“It’s about being a steward of the areas you enjoy,” she said. “If you enjoy it, you should protect it. Leave the trail better than it was when you got there. You leave that much more satisfied because you were able to give back.”
“Biking is a good way to explore different parts of the county,” said Kevin Abbate, a competitive cyclist and Parks & Recreation Director. “Walking is too slow, driving is too impersonal; you can just take it all in.”
Abbate said one of his favorite places to cycle is Indian River Drive and A1A near Sewall’s Point. He said those are some of the best roads because every 15 minutes or so you get an elevation change going up or down the bridges. Also, if you continue off A1A to MacArthur Boulevard, you can enjoy Bathtub Beach and the House of Refuge.
Jupiter Island is an easy ride with coastal scenery. Because only a few call the island home, including Tiger Woods and Celine Dion, traffic in the area is scarce. There are also some great places to visit including the Jupiter Lighthouse and Museum, Blowing Rocks Preserve, and different parks.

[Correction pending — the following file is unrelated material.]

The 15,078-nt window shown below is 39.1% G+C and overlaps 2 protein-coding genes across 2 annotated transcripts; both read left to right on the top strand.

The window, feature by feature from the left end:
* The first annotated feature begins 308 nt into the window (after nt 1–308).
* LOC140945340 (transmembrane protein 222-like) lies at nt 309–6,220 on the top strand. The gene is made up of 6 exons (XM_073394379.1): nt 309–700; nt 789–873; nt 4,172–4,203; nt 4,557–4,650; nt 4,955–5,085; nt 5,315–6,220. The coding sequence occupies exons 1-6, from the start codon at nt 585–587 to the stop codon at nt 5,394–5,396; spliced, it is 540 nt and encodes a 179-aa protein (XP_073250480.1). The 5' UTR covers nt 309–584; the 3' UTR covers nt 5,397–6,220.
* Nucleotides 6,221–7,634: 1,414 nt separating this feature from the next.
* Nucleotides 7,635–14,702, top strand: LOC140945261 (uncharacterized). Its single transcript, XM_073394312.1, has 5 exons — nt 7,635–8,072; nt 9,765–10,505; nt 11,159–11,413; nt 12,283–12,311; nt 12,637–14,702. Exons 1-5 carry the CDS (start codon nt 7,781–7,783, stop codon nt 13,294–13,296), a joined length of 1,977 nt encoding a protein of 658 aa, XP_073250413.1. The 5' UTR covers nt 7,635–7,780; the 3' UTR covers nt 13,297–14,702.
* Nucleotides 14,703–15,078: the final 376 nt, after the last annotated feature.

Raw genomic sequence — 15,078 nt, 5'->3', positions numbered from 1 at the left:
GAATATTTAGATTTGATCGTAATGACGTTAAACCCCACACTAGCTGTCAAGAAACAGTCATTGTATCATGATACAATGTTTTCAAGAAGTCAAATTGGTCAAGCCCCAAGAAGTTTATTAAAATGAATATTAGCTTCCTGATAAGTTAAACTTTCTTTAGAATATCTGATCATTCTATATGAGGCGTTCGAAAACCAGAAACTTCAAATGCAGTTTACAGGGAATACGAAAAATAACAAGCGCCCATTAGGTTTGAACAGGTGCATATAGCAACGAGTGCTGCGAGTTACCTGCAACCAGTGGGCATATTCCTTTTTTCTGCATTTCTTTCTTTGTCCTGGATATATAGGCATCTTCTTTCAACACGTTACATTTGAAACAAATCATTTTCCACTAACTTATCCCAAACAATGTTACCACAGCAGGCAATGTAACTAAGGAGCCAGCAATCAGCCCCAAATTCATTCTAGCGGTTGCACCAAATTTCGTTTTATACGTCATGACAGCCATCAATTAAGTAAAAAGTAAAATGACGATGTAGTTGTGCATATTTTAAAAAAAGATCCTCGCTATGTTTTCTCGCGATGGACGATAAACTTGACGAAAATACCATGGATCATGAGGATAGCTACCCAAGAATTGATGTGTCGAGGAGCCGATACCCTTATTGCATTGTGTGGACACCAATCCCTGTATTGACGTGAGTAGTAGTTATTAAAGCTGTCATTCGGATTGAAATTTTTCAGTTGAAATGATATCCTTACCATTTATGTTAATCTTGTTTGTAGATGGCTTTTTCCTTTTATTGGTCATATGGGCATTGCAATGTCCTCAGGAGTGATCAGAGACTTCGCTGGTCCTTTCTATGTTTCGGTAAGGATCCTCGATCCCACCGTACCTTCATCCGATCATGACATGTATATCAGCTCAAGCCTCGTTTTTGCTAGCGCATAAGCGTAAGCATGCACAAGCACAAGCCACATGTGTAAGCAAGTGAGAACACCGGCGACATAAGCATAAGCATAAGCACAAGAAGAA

Out west there are some great natural, scenic options. The Martin Grade, recently recognized as Florida’s 25th Scenic Highway, is a great, tree-covered ride which leads to the Lake Okeechobee Scenic Trail (LOST). According to VisitFlorida.com, LOST is situated high above the lake on the Herbert Hoover Dike, which provides a great view of the lake and surrounding area. Since only some of the paths are paved, you will want to be riding a hybrid or mountain bike, and parts of the trail are closed at certain times for dike maintenance. You never know what you’ll see on a nature ride.
“At the Lake Okeechobee dike, gators were a big thing, probably the coolest thing I’ve seen is a panther,” Abbate said.